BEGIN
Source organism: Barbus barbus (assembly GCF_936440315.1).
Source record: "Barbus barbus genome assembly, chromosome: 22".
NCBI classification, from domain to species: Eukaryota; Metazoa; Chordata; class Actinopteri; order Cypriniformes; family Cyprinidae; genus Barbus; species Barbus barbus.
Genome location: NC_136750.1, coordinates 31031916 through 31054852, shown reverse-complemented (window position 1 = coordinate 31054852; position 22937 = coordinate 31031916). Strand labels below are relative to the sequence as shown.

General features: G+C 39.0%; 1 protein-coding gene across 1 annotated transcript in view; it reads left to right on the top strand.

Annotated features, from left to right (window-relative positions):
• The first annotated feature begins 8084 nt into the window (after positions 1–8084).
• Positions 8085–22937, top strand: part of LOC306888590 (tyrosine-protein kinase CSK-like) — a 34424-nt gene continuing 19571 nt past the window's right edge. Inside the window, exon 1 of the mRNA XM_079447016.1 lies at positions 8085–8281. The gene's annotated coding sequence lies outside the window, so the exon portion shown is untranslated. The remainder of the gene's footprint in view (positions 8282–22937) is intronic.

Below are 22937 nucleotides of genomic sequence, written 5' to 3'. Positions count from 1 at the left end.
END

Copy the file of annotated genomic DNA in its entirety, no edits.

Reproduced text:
Source organism: Barbus barbus (assembly GCF_936440315.1).
Source record: "Barbus barbus genome assembly, chromosome: 22".
NCBI classification, from domain to species: Eukaryota; Metazoa; Chordata; class Actinopteri; order Cypriniformes; family Cyprinidae; genus Barbus; species Barbus barbus.
Genome location: NC_136750.1, coordinates 31031916 through 31054852, shown reverse-complemented (window position 1 = coordinate 31054852; position 22937 = coordinate 31031916). Strand labels below are relative to the sequence as shown.

General features: G+C 39.0%; 1 protein-coding gene across 1 annotated transcript in view; it reads left to right on the top strand.

Annotated features, from left to right (window-relative positions):
• The first annotated feature begins 8084 nt into the window (after positions 1–8084).
• Positions 8085–22937, top strand: part of LOC306888590 (tyrosine-protein kinase CSK-like) — a 34424-nt gene continuing 19571 nt past the window's right edge. Inside the window, exon 1 of the mRNA XM_079447016.1 lies at positions 8085–8281. The gene's annotated coding sequence lies outside the window, so the exon portion shown is untranslated. The remainder of the gene's footprint in view (positions 8282–22937) is intronic.

Below are 22937 nucleotides of genomic sequence, written 5' to 3'. Positions count from 1 at the left end.